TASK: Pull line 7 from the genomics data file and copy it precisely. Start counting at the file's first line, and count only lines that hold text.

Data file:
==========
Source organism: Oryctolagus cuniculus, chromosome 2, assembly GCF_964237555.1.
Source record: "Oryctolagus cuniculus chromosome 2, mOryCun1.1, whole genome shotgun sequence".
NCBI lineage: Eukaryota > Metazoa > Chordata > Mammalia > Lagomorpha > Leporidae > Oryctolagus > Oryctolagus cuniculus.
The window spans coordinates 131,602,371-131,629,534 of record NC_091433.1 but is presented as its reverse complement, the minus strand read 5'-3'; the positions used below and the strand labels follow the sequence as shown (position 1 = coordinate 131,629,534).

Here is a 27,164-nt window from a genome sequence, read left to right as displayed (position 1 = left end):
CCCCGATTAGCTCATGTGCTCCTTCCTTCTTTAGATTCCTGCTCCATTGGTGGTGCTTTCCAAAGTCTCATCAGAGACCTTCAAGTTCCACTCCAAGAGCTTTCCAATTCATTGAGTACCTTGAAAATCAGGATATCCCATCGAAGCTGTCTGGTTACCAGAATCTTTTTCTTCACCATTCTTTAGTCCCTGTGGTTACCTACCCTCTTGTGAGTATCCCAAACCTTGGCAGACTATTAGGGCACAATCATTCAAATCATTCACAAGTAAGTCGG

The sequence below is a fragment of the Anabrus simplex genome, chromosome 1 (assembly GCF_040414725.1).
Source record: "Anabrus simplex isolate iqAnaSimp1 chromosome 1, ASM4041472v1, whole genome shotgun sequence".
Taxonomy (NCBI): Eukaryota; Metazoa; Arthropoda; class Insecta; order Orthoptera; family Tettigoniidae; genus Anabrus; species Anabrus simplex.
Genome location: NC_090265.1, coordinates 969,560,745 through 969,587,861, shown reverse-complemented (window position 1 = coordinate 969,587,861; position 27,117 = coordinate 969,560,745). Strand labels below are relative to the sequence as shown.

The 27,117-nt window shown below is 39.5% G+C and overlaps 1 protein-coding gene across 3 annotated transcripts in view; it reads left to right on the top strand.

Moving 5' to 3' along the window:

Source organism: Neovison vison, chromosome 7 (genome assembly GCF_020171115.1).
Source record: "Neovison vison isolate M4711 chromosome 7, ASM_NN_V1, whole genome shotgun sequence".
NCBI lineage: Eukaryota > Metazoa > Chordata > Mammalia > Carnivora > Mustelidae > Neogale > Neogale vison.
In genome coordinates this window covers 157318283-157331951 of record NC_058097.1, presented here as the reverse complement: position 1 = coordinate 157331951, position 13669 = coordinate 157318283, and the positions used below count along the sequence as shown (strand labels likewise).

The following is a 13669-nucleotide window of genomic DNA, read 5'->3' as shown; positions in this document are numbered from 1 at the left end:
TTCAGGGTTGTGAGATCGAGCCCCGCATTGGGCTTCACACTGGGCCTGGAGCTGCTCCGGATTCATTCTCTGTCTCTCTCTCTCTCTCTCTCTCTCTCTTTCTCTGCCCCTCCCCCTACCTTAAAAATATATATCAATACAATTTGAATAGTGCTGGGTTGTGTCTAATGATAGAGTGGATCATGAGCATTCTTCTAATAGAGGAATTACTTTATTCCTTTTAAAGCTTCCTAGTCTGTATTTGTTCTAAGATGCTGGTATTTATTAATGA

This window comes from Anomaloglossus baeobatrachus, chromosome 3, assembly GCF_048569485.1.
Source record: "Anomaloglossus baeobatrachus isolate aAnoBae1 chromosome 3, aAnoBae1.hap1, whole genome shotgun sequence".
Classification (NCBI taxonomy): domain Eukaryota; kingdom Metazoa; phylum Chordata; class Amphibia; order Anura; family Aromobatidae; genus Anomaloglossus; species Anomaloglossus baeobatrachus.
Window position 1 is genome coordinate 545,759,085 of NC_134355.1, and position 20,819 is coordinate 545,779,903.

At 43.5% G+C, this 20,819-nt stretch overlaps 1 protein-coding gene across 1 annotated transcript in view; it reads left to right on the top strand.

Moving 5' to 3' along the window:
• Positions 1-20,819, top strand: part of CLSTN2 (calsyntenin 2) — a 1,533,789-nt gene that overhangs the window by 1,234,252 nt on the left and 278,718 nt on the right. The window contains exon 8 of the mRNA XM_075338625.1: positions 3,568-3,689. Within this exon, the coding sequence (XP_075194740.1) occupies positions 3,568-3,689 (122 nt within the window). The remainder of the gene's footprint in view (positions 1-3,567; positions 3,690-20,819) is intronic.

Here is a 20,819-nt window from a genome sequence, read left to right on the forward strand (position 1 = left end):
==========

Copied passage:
The sequence below is a fragment of the Anabrus simplex genome, chromosome 1 (assembly GCF_040414725.1).